One of my very favorite kinds of quilting is organic straight-line, and it's as low-stress as it gets. Though it's even simpler than doing actual straight lines, I've had enough people ask about it, that I figured it might be helpful to finally share my technique.
First off, a well-basted quilt sandwich is a must. Personally, I spray-baste, and that's an ideal method for this style of quilting. I press the sandwich after basting, and also occasionally during the quilting process, just to keep things as smooth as possible. Registration lines are made with my ruler and hera marker, usually about 3" apart, or whatever works well with the design at hand. Sometimes I'll have a project where the quilt's design has seam-lines that will work as registration lines, and that's better yet!
If your project is small, mark all the registration lines before beginning to quilt. On a larger quilt, you may want to mark several, stitch, then go back to mark more. Whatever size project, after marking, go sew along each of your marked lines. Don't stitch exactly on each. But use each line as a general guide, sewing along with a slight wavy motion, crossing the line randomly as you sew. I use my walking foot with a stitch length of 3.0, and my preference is to begin quilting all rows from the same end of the quilt. Honestly, at this point, I nearly always question my judgement on quilting design, but be patient. It's going to look better and better the denser you go.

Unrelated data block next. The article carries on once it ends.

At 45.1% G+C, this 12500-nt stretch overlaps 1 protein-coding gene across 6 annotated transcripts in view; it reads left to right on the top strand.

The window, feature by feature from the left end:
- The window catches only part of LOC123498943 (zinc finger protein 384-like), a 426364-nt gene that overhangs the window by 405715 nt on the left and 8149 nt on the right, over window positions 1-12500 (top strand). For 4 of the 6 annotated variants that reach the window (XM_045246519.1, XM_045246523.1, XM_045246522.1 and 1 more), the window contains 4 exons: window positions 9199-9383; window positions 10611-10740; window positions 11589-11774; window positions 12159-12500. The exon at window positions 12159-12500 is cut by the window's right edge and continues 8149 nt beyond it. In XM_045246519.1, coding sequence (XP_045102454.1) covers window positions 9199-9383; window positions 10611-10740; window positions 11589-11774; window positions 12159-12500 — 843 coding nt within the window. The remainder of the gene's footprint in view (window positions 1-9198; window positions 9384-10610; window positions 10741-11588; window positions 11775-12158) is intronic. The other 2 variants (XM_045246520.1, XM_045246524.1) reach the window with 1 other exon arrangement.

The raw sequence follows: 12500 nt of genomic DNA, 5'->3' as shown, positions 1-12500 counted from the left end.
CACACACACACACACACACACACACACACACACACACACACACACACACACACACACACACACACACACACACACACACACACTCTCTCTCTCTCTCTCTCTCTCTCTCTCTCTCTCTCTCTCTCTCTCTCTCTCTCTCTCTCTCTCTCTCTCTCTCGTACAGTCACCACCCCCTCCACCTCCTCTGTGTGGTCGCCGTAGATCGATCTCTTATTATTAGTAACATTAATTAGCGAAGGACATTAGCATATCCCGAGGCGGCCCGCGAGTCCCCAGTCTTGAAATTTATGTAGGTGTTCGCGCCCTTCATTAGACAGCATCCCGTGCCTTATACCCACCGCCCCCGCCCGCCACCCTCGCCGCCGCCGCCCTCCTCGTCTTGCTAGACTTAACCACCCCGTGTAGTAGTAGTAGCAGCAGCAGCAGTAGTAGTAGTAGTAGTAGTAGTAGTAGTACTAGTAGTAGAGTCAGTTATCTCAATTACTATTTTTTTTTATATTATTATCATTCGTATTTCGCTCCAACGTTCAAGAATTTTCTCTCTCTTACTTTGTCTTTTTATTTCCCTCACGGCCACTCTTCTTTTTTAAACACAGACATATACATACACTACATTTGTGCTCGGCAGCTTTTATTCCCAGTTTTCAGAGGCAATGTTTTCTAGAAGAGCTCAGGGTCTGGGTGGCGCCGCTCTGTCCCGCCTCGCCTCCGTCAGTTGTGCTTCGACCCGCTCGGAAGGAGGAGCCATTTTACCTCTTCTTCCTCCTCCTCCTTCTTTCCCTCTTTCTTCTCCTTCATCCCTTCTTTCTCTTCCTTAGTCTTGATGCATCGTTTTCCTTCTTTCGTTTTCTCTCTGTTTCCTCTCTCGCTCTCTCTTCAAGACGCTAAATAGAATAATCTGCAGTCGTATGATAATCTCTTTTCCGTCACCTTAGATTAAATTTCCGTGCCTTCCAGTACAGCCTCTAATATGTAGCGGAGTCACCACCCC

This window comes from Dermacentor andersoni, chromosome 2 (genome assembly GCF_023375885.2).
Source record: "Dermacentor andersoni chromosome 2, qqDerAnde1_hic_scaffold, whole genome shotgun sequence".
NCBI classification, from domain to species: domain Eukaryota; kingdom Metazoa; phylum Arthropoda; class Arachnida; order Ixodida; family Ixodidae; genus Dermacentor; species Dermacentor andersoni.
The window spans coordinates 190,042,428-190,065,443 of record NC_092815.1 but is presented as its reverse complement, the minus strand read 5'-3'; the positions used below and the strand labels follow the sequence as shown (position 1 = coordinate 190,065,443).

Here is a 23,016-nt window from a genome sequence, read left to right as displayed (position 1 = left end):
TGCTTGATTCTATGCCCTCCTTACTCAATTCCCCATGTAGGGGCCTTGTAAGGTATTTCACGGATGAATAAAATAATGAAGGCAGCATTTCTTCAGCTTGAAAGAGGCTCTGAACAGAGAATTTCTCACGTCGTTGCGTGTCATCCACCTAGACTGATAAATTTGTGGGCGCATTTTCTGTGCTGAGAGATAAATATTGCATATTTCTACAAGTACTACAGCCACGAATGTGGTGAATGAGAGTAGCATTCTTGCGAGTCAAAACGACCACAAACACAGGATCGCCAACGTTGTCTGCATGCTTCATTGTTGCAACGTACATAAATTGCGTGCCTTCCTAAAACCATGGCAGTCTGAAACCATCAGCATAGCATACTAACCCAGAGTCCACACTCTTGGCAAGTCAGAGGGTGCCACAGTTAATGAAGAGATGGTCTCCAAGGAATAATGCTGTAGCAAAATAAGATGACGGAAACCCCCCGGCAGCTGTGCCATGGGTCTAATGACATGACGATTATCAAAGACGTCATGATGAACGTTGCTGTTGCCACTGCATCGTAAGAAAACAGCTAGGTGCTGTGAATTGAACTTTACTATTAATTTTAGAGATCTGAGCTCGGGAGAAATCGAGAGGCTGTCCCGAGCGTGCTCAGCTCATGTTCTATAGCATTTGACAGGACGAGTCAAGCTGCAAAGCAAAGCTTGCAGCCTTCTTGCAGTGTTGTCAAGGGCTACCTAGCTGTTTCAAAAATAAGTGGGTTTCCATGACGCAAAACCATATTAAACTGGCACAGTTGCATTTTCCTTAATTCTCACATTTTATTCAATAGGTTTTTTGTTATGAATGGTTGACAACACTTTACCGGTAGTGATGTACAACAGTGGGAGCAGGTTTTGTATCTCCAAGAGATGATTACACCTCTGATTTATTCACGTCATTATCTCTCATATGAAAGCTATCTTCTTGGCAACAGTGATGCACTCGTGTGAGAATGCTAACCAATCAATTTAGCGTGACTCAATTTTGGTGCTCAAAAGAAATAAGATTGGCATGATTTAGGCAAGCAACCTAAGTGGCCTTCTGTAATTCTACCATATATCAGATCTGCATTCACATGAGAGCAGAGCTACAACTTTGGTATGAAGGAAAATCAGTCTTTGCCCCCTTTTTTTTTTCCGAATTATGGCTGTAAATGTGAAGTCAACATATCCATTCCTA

Once you have quilted along all the registration lines, go back and quilt roughly down the middle of each channel. (indicated by blue stitching) The wavy lines can echo the previous lines in some spots, and move opposite them in others, varying the widths between lines as you go.
Now that you've quilted down all of the channels in the same relaxed, wavy way, go back and do it again. (indicated by green stitching) Eyeball the center as you go, weaving along. Nothing needs to be exact.
At this point, with your quilting about 3/4" - 1" apart, you can decide whether you want to start overlapping some of the quilting. It's all a matter of preference, but it's an option.
You can do a little or alot. And you can overlap most of your lines, none of them, or a mix. It's all up to you. I keep quilting down the channels until the distance between lines in some places is about 1/4".
Let me know if you have any questions! And enjoy some low-stress quilting by going organic!
Also note that fellow FAL co-host Jennie/Clover & Violet had a similar idea as I when planning for tutorial week. Hop over to her blog on January 5 to view her video on Wavy Line Quilting.